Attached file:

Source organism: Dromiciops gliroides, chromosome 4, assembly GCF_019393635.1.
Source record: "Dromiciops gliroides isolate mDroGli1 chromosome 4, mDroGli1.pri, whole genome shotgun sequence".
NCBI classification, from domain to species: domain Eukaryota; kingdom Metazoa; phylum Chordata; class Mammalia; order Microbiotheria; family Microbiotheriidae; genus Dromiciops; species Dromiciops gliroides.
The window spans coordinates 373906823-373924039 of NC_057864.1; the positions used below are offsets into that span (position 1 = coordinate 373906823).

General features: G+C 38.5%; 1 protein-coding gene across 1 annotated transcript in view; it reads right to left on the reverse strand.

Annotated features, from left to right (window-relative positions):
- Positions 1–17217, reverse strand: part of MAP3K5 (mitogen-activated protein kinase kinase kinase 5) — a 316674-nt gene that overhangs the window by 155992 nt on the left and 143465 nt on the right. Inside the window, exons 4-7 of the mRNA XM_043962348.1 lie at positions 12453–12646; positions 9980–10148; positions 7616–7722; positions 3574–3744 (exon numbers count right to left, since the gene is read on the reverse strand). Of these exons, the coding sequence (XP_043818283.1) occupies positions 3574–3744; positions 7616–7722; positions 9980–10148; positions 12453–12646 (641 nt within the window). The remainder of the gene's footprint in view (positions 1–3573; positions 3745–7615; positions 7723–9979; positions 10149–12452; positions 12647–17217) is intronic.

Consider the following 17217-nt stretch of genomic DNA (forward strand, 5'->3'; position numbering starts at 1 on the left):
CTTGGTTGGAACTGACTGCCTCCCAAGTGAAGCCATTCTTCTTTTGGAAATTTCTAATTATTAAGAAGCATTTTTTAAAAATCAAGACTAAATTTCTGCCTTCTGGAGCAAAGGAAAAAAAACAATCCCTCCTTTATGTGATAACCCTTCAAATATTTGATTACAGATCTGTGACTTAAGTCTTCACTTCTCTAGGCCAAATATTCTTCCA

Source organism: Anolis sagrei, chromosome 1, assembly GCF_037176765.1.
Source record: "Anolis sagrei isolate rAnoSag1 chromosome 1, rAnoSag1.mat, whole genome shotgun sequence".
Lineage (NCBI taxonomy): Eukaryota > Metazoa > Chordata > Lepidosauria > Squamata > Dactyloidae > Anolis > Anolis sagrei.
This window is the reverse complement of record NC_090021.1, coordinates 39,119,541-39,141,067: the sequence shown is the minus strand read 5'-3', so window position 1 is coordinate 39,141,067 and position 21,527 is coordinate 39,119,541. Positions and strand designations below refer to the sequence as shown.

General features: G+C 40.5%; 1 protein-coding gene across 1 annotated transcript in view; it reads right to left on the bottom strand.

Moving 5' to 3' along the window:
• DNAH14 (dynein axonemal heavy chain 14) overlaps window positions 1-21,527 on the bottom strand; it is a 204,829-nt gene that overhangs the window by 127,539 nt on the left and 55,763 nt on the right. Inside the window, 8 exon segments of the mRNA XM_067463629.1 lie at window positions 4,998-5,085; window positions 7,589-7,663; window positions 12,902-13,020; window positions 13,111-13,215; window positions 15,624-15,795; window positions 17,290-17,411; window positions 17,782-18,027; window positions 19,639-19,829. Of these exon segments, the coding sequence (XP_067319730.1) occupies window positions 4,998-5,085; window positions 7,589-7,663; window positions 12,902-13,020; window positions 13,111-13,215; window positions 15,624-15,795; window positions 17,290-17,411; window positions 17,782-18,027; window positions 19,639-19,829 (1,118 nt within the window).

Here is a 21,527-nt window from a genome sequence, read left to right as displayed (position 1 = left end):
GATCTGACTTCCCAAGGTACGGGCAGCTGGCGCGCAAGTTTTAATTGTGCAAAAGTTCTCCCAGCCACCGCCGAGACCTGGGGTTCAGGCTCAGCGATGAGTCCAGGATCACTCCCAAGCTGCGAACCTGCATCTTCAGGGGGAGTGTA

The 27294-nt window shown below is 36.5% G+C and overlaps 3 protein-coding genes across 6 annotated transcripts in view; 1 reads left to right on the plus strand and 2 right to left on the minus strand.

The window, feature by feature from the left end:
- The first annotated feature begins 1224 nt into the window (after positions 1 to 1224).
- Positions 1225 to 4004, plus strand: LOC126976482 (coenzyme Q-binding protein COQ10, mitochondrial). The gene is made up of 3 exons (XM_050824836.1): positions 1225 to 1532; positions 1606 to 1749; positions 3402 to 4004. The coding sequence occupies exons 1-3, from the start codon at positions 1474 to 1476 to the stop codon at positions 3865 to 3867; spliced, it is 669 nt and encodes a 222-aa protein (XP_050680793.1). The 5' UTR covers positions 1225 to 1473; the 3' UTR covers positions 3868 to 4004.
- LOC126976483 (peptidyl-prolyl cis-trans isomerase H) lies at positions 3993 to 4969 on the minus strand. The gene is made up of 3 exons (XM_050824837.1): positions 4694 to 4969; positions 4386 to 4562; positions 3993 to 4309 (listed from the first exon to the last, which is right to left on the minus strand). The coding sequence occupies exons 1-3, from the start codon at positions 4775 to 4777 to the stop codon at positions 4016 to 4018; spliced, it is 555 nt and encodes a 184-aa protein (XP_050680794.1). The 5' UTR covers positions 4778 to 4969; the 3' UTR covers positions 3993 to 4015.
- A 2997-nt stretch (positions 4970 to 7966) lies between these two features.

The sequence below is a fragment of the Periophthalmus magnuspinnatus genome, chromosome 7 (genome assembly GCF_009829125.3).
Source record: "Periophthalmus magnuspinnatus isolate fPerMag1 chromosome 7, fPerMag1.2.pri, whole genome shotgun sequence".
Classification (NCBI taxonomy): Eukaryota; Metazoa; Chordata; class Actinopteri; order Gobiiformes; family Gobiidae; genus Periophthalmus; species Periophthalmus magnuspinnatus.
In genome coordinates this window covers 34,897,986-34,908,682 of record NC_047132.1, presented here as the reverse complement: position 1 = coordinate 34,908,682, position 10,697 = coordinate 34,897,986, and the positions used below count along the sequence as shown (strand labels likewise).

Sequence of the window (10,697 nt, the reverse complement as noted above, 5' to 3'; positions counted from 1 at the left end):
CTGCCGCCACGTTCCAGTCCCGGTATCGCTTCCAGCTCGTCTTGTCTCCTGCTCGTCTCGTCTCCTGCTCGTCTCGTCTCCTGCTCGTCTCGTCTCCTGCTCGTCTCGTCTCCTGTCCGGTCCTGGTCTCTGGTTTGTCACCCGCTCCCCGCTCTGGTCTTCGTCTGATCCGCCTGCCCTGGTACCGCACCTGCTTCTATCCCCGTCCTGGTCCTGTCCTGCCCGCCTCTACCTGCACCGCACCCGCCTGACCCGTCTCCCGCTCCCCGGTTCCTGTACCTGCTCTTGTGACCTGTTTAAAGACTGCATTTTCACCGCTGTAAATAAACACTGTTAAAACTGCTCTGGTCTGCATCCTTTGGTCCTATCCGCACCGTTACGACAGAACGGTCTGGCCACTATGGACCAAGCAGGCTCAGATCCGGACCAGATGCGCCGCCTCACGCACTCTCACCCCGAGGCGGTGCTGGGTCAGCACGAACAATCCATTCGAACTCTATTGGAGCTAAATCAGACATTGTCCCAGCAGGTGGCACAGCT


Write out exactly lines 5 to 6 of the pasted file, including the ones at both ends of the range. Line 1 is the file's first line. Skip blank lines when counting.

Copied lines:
General features: G+C 38.5%; 1 protein-coding gene across 1 annotated transcript in view; it reads right to left on the reverse strand.

Annotated features, from left to right (window-relative positions):